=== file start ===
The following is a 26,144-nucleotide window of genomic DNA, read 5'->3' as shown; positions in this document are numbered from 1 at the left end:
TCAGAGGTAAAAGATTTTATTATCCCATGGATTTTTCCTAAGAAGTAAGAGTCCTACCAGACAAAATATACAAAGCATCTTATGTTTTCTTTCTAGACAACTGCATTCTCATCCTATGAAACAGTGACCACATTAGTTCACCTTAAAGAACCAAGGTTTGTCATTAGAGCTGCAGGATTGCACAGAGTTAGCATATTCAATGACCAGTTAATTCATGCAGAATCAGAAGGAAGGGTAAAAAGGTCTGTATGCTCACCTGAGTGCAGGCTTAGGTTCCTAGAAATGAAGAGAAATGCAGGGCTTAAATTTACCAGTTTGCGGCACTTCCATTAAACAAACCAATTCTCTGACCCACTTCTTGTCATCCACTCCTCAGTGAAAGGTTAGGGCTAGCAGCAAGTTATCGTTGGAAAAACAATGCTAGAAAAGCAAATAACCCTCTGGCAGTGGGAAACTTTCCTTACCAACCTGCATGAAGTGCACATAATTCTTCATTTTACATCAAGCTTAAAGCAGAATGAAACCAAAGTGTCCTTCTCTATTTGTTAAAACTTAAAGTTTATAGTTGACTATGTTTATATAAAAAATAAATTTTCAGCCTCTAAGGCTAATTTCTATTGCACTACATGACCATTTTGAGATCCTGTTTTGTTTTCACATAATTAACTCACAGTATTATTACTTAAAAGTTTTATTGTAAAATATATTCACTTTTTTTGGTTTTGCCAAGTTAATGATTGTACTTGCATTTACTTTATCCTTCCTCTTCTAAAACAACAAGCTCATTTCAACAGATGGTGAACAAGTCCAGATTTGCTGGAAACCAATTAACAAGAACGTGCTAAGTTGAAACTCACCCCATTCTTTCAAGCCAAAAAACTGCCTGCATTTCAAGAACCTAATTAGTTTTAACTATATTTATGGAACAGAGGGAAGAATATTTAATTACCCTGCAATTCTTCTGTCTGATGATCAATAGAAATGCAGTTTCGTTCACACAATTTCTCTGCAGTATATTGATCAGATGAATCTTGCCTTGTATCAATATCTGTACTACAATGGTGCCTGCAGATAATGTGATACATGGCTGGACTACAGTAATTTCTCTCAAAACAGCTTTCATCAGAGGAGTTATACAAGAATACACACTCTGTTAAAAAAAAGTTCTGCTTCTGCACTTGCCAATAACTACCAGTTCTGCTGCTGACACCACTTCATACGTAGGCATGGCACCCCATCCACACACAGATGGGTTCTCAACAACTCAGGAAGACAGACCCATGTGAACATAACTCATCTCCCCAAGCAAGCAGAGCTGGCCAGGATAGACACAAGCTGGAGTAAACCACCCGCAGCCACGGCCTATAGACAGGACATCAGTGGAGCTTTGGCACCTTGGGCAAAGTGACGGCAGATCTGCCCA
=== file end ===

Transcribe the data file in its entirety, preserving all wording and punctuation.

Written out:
The following is a 26,144-nucleotide window of genomic DNA, read 5'->3' as shown; positions in this document are numbered from 1 at the left end:
TCAGAGGTAAAAGATTTTATTATCCCATGGATTTTTCCTAAGAAGTAAGAGTCCTACCAGACAAAATATACAAAGCATCTTATGTTTTCTTTCTAGACAACTGCATTCTCATCCTATGAAACAGTGACCACATTAGTTCACCTTAAAGAACCAAGGTTTGTCATTAGAGCTGCAGGATTGCACAGAGTTAGCATATTCAATGACCAGTTAATTCATGCAGAATCAGAAGGAAGGGTAAAAAGGTCTGTATGCTCACCTGAGTGCAGGCTTAGGTTCCTAGAAATGAAGAGAAATGCAGGGCTTAAATTTACCAGTTTGCGGCACTTCCATTAAACAAACCAATTCTCTGACCCACTTCTTGTCATCCACTCCTCAGTGAAAGGTTAGGGCTAGCAGCAAGTTATCGTTGGAAAAACAATGCTAGAAAAGCAAATAACCCTCTGGCAGTGGGAAACTTTCCTTACCAACCTGCATGAAGTGCACATAATTCTTCATTTTACATCAAGCTTAAAGCAGAATGAAACCAAAGTGTCCTTCTCTATTTGTTAAAACTTAAAGTTTATAGTTGACTATGTTTATATAAAAAATAAATTTTCAGCCTCTAAGGCTAATTTCTATTGCACTACATGACCATTTTGAGATCCTGTTTTGTTTTCACATAATTAACTCACAGTATTATTACTTAAAAGTTTTATTGTAAAATATATTCACTTTTTTTGGTTTTGCCAAGTTAATGATTGTACTTGCATTTACTTTATCCTTCCTCTTCTAAAACAACAAGCTCATTTCAACAGATGGTGAACAAGTCCAGATTTGCTGGAAACCAATTAACAAGAACGTGCTAAGTTGAAACTCACCCCATTCTTTCAAGCCAAAAAACTGCCTGCATTTCAAGAACCTAATTAGTTTTAACTATATTTATGGAACAGAGGGAAGAATATTTAATTACCCTGCAATTCTTCTGTCTGATGATCAATAGAAATGCAGTTTCGTTCACACAATTTCTCTGCAGTATATTGATCAGATGAATCTTGCCTTGTATCAATATCTGTACTACAATGGTGCCTGCAGATAATGTGATACATGGCTGGACTACAGTAATTTCTCTCAAAACAGCTTTCATCAGAGGAGTTATACAAGAATACACACTCTGTTAAAAAAAAGTTCTGCTTCTGCACTTGCCAATAACTACCAGTTCTGCTGCTGACACCACTTCATACGTAGGCATGGCACCCCATCCACACACAGATGGGTTCTCAACAACTCAGGAAGACAGACCCATGTGAACATAACTCATCTCCCCAAGCAAGCAGAGCTGGCCAGGATAGACACAAGCTGGAGTAAACCACCCGCAGCCACGGCCTATAGACAGGACATCAGTGGAGCTTTGGCACCTTGGGCAAAGTGACGGCAGATCTGCCCA